At the end of a long opening day, James Hinchcliffe put on a happy face.
He scribbled a series of autographs for appreciative fans who congregated outside the Schmidt Peterson Motorsports garage in the southwest corner of Gasoline Alley. He even smiled for a few “selfie” cellular phone pictures with a throng of admirers.
So how was Monday’s first day of practice for the 100th Indianapolis 500 presented by PennGrade Motor Oil?
“Not very good,” Hinchcliffe said, once inside the garage, “but that’s Indy for you.”
His No. 5 Arrow Schmidt Peterson Motorsports Honda ranked 29th on the speed chart — he knows this and mentions it — but then again, the 29-year-old Hinchcliffe can’t forget the big-picture perspective that this won’t qualify as the end of the world.
“Every day you walk out of this place,” he said, “it’s a good day.”
That’s because Hinchcliffe didn’t walk out of the Indianapolis Motor Speedway last year. On May 18, a day after he had qualified 24th for the Indy 500, Hinchcliffe suffered life-threatening injuries in a Turn 3 crash. The right front suspension of his car broke, causing a steel rod to impale him through his right thigh and into his left leg.
He lost massive amounts of blood and although semi-conscious for several minutes, he suffered a concussion and doesn’t remember what happened. The quick response and immediate treatment by the Verizon IndyCar Series’ Holmatro Safety Team and medical personnel saved his life.
Four months later, miraculously, Hinchcliffe was back in a race car.
Two days away from the anniversary of that crash, Hinchcliffe is in the best shape of his life, according to team owner Sam Schmidt.
And the “Mayor of Hinchtown,” his fantasy online community, hasn’t lost his sense of humor. “Hinch” has worn white “I’m Fine” T-shirts with a fake blood stain on the side. His Zionsville roommate, Conor Daly, says it’s customary for Hinchcliffe to crack jokes about what happened.
“Everyone knows what happened,” said Daly, who drove for Hinchcliffe after the crash. “I was the first one at the hospital. He doesn’t mind talking about it. We joke about it all the time. That’s the way ‘Hinch’ is.”
It helps that Hinchcliffe doesn’t recall what happened. Sure, there was doubt and fear at first. That’s human nature. But he passed that test in September, when he got back into a car. In April, he drove a car at IMS, so that psychological hurdle was handled without issue.
“It’s over and done with, man,” Hinchcliffe said. “It’s in the past. Obviously it’s something I won’t forget, but it’s not something I have to remember every day.
“I don’t remember it, so it’s not like I had this fear of going through Turn 3. For me, the big day was just getting back into the car in September. After that, everything was easy.”
Schmidt, paralyzed by a 2000 practice crash, knows as much about coping with the dangerous side of motorsports as anyone. The 51-year-old quadriplegic scoots around racetracks in a mechanized wheelchair.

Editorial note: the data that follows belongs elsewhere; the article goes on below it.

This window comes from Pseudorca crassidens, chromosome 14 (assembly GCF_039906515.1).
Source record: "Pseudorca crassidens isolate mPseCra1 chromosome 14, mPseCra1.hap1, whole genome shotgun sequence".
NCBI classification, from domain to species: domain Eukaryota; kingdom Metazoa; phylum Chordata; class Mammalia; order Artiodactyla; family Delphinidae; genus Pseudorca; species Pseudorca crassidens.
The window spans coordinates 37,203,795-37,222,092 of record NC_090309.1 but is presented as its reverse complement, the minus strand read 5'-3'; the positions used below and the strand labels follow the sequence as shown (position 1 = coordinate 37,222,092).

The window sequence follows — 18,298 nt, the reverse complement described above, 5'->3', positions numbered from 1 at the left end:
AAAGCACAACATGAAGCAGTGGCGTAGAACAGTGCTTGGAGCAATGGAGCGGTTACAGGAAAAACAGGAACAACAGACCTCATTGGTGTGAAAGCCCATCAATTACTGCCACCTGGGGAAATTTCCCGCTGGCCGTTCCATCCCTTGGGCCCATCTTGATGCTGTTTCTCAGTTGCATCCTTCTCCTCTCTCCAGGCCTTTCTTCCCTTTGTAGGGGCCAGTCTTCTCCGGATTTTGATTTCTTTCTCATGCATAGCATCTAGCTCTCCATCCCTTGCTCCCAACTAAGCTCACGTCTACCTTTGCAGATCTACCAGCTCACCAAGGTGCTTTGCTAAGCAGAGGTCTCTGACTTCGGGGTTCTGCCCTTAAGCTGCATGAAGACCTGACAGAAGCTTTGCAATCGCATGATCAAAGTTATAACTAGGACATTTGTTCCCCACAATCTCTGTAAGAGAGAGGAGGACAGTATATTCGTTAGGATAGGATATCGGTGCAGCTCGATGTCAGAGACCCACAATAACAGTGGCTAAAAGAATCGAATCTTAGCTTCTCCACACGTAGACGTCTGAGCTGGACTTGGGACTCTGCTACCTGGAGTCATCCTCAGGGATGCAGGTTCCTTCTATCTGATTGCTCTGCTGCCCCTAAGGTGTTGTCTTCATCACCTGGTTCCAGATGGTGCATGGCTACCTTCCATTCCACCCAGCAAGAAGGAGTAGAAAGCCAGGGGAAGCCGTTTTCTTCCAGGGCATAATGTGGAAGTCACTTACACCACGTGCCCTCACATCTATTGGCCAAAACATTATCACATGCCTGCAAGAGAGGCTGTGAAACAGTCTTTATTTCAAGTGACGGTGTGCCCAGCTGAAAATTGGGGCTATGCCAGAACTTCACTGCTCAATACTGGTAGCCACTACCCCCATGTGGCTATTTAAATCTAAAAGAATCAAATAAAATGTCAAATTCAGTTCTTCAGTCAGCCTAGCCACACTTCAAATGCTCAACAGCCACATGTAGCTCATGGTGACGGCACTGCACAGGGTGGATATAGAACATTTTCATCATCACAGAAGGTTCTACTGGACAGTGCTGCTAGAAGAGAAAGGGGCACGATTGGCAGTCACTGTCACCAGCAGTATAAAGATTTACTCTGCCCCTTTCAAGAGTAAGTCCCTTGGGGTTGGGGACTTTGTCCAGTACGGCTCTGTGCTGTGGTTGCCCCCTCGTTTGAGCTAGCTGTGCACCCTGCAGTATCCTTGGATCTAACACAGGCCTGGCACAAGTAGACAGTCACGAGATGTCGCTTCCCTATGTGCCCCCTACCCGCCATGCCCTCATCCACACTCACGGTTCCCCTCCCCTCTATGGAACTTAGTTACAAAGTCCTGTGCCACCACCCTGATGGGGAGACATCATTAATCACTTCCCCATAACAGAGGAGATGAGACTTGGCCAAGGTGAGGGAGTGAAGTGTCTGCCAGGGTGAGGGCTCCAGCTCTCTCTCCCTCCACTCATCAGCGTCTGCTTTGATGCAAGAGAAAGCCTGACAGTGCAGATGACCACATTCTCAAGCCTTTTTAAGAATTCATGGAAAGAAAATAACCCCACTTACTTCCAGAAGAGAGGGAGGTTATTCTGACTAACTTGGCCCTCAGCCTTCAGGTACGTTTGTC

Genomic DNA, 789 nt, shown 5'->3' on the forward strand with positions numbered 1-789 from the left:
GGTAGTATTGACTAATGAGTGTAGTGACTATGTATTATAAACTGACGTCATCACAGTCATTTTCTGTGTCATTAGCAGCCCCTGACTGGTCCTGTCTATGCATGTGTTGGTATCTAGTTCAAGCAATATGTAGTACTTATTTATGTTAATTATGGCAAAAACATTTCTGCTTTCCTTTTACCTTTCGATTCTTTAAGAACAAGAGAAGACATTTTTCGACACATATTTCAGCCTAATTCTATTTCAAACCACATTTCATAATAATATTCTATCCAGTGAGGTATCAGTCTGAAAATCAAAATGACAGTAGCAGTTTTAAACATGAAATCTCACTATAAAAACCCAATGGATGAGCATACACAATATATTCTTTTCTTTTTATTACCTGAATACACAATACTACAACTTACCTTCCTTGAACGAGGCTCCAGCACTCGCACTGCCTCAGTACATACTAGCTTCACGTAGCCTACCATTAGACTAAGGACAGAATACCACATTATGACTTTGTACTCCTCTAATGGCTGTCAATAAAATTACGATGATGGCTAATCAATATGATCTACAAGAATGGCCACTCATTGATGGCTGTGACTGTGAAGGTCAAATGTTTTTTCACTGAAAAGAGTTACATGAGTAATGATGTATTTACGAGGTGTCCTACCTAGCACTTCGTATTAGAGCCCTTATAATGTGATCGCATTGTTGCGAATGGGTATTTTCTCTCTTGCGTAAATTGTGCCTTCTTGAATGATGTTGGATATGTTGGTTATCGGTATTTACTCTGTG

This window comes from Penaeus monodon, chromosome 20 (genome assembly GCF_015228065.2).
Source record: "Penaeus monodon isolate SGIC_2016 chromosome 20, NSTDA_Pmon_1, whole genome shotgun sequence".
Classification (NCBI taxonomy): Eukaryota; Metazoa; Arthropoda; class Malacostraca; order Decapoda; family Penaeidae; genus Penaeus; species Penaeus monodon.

“Frankly, I think as far as the team and our perspective, it’s been out of our mind for some time,” Schmidt said. “I don’t know for him personally if it’s something you can ever completely block out, something that radical and traumatic. But at the same time, when we started testing in September at Road America, when we were done, all of the sort of ‘get well soon’ propaganda was gone.
“It’s a new season. We’re here to win the race. As a team, I would say we’re looking forward, not backward.”
Hinchcliffe, eager to make his fifth Indy 500 start on May 29, has qualified well without the results he’d prefer. He made his debut at IMS in 2011, qualifying 13th and finishing 29th for Newman/Haas Racing. In three years with Andretti Autosport, he qualified second, ninth and second but finished sixth, 21st and 28th.
It’s fair to say he’s more than familiar with the challenge this track and race present.
“It wasn’t an unproductive day, by any stretch, but this week always has a way of throwing you some curveballs,” he said. “It’s easy to get caught up in things that happen during practice week, but we’re not doing that. We didn’t go running around in traffic like a bunch of guys, so we’re not too despondent with 29th place or wherever we are. It looks bad on paper, but it’s actually not as bad as it looks.”
In other words, he’s convinced other drivers posted faster laps as a result of tows, whereas Hinchcliffe’s speeds were more unassisted. His fastest speed was 220.715 mph, well off the day’s leader, Marco Andretti, at 228.978 mph.
In perhaps another symbolic gesture of putting the past behind him, Hinchcliffe traded the helmet he was wearing in the crash to Daly for a new one his roomie had designed for a race in Toronto, a helmet that included a caricature of Hinchcliffe and Canadian maple leafs.
“I told him, ‘I’m taking that helmet because you can’t wear it anywhere else. It was only for Toronto,’” Hinchcliffe said. “I decided to give him that (helmet) that I was wearing when the job came open and he had the opportunity to get into the car.”
Added Daly, “It seemed like a fair trade.”
These days, it’s as if last May never happened. Daly said he can’t see a change, that “Hinch” just seems happy to be back.
“No complaints, man,” Hinchcliffe said. “I’m still here.
“Same guy, a little smarter,” he said, then after a pause added, “maybe.”